The dramatic structure has ‘Obarzanek’ alternating between two activities: first, he reads out a letter sent to him by a young dancer, clearly smitten by ‘Obarzanek,’ who initiates a collaboration, hoping that he will “bring out the fabulous” in her, and then finds herself feeling progressively more vulnerable, let down, and growing increasingly more disappointed, hostile. The voice of the letter sounds clear notes of adoration, insecurity, need to be liked and desire to please, and although it is said to belong to a woman, it could easily belong to a young man. Asked to perform something she has not done before (“this task was designed in a way that I could only fail”), her insecurity starts coalescing into a perception of betrayal: “I stood there, humiliated.”

Continue reading “Dance Massive: The truth of the matter, or not (reviewed: Gideon Obarzanek’s Faker)” »

Tagged , , , , , ,

Dance Massive: Let’s dance – and we do (reviewed: bluemouth inc.’s Dance Marathon)

Dance Marathon, Dance Massive. Photo: Ponch Hawkes.

DANCE MARATHON IS ONE OF THE MOST COMPLEX, MOST SOPHISTICATED AND YET MOST DELIRIOUSLY ENJOYABLE PERFORMANCE WORKS I HAVE EXPERIENCED IN A LONG WHILE, AND THE CIRCUMSTANCES IN WHICH THIS REVIEW HAS COME ABOUT WILL ALLOW ONLY THE MOST SUPERFICIAL SCRATCHING OF ITS SURFACE. THE NEED TO PRODUCE A WRITTEN RESPONSE TO A PERFORMANCE WORK BY THE FOLLOWING MORNING BECOMES A GREAT IMPEDIMENT TO ANALYSIS IF SUCH WORK REQUIRES YOU TO DANCE ALMOST NON-STOP FROM 8PM UNTIL MUCH PAST MIDNIGHT. BETWEEN MY RAW EXPERIENCE AND THE REFLECTION ON IT THERE HAS BEEN TIME ONLY FOR SOME VERY DEEP SLEEP.

Dance Marathon, staged by Canadian interdisciplinary theatre collective bluemouth inc, functions on at least two levels, which have not entirely come together in my mind. The first is referential. It is staged as a version of the dance marathons popular in the USA in the 1920s and the 1930s. Starting off as Charleston-era one-person (largely female) showcases, the willingness of young dancers to compete in endurance dancing, seeking quick fame, prompted presenters to organise increasingly more elaborate marathons, weaving variety acts and celebrity appearances through the event, introducing complex rules of elimination, theatricalising personal dramas of the contestants and attracting large audiences. Short breaks were introduced for the dancers, allowing the overall length of the marathon to stretch to days, weeks, months. During the Depression era, dance marathons became the bread and circuses of the time, reflecting the large amounts of free time the unemployed citizens of America now had—but also offering that intriguing combination of promises: faint traces of fame and glory, cash and prizes, on the one hand, and work, food and shelter for a short while, on the other.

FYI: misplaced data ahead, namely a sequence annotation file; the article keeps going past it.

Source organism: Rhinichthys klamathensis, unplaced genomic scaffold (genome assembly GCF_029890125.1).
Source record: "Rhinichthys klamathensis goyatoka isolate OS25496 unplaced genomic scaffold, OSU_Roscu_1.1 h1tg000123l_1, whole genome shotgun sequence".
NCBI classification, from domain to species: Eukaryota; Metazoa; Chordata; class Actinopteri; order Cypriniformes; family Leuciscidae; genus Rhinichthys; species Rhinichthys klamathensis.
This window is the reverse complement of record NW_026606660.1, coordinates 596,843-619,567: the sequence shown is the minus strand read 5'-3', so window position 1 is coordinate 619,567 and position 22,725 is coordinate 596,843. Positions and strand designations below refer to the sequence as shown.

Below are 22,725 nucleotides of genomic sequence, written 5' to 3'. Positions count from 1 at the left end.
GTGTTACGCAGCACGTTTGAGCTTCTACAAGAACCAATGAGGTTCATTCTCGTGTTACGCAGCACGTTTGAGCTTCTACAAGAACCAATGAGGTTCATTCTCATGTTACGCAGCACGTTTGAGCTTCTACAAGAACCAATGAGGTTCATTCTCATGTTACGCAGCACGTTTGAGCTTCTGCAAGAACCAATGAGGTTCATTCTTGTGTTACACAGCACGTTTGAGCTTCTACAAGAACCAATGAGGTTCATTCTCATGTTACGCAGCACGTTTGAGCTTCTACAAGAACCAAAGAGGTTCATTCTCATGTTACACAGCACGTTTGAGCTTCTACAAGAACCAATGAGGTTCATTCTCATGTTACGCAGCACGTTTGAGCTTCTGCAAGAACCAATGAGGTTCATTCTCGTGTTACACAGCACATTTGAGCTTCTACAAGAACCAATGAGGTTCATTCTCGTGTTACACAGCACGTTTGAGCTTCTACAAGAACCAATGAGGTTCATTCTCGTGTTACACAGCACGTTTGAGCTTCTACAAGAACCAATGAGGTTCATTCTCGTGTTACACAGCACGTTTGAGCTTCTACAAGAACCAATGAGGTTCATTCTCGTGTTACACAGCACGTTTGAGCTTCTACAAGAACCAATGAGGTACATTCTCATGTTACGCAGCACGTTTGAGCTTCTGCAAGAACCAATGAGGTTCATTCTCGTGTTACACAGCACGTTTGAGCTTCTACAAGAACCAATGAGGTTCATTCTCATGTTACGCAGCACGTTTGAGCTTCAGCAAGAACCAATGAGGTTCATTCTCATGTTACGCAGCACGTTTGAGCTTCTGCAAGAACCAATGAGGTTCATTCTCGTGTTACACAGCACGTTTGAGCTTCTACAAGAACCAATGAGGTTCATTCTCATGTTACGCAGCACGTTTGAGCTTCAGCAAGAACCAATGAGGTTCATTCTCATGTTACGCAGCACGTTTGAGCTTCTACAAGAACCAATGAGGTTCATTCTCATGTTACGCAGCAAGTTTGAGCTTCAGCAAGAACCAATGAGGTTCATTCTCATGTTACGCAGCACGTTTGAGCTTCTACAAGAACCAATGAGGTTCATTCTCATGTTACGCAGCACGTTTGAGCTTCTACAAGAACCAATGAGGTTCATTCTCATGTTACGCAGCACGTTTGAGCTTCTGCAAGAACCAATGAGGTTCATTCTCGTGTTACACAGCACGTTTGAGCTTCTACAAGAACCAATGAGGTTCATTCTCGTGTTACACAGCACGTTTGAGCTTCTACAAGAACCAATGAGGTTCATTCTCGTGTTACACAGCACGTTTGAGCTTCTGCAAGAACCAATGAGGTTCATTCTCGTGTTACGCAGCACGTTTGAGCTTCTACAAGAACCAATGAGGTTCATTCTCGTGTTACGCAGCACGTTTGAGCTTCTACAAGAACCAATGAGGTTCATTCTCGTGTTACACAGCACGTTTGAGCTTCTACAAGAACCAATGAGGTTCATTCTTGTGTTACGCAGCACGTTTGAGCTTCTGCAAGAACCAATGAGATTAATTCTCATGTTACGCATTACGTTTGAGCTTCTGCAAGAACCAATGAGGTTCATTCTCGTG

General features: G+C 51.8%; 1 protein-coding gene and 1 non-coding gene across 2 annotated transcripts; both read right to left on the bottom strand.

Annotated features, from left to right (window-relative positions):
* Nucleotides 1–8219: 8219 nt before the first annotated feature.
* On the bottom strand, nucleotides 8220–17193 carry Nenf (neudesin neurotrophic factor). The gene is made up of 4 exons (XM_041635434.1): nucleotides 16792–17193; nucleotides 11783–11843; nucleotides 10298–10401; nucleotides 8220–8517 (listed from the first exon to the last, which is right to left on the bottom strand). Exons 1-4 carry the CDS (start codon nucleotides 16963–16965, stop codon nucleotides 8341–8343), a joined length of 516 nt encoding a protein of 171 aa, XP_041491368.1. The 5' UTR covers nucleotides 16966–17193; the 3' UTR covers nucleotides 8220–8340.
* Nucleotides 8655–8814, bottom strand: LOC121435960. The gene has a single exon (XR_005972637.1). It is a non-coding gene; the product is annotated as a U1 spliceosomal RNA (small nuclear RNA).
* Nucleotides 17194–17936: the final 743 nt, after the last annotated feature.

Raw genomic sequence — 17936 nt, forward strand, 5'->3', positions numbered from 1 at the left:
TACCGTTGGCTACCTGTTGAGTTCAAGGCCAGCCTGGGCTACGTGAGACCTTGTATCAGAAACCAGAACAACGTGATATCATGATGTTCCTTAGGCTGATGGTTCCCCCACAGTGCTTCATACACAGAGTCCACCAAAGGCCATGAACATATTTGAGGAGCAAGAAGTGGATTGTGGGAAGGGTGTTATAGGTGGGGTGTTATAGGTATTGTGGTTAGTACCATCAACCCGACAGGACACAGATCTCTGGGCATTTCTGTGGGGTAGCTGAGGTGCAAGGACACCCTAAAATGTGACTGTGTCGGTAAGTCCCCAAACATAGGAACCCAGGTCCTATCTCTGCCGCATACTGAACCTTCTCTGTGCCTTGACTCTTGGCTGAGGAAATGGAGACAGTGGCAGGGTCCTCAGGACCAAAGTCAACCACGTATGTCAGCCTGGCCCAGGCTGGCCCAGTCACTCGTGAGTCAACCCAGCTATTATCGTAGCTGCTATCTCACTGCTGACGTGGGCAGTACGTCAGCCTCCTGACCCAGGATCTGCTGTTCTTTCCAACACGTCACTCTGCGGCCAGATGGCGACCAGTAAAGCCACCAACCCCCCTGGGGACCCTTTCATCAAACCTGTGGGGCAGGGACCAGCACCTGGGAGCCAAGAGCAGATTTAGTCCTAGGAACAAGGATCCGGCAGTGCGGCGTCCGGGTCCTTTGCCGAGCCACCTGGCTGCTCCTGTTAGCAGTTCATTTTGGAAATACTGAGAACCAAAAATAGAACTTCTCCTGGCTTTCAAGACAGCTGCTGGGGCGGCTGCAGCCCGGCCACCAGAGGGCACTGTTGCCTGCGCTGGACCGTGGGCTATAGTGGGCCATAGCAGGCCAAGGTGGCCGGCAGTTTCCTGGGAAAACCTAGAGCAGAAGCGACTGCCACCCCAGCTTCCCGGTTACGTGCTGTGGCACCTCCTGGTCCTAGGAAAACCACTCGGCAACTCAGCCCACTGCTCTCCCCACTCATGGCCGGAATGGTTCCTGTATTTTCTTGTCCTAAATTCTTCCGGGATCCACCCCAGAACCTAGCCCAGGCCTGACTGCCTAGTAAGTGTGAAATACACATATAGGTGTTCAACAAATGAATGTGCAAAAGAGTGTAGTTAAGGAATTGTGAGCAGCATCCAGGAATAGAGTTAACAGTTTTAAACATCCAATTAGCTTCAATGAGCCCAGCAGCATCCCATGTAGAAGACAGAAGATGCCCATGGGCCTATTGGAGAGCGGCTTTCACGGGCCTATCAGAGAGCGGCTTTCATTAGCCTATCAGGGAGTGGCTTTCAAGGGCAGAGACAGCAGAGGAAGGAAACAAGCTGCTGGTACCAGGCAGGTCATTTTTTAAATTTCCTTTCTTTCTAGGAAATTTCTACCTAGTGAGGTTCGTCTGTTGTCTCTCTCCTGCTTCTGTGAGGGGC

We may not know any of this, however, and still experience Dance Marathon as a satisfactory reference to a popular form, because the similarity with contemporary reality television is so stark. We enter; we queue to register; we fill out a form waiving health risks; we get a number; we complete a small dance card with personal trivia that will become crucial for the unfolding of the show; we talk to each other in mass anticipation. Our Mistress of Ceremonies introduces the rules: feet moving at all times, no knees touching the floor. We are randomly coupled and, I may add, this is all very exciting: we do dance, with great abandon, the way I rarely see Melburnians dance. There is no audience, although we are being filmed. Do we notice or care? No. As we have heard from reality TV participants, nobody does.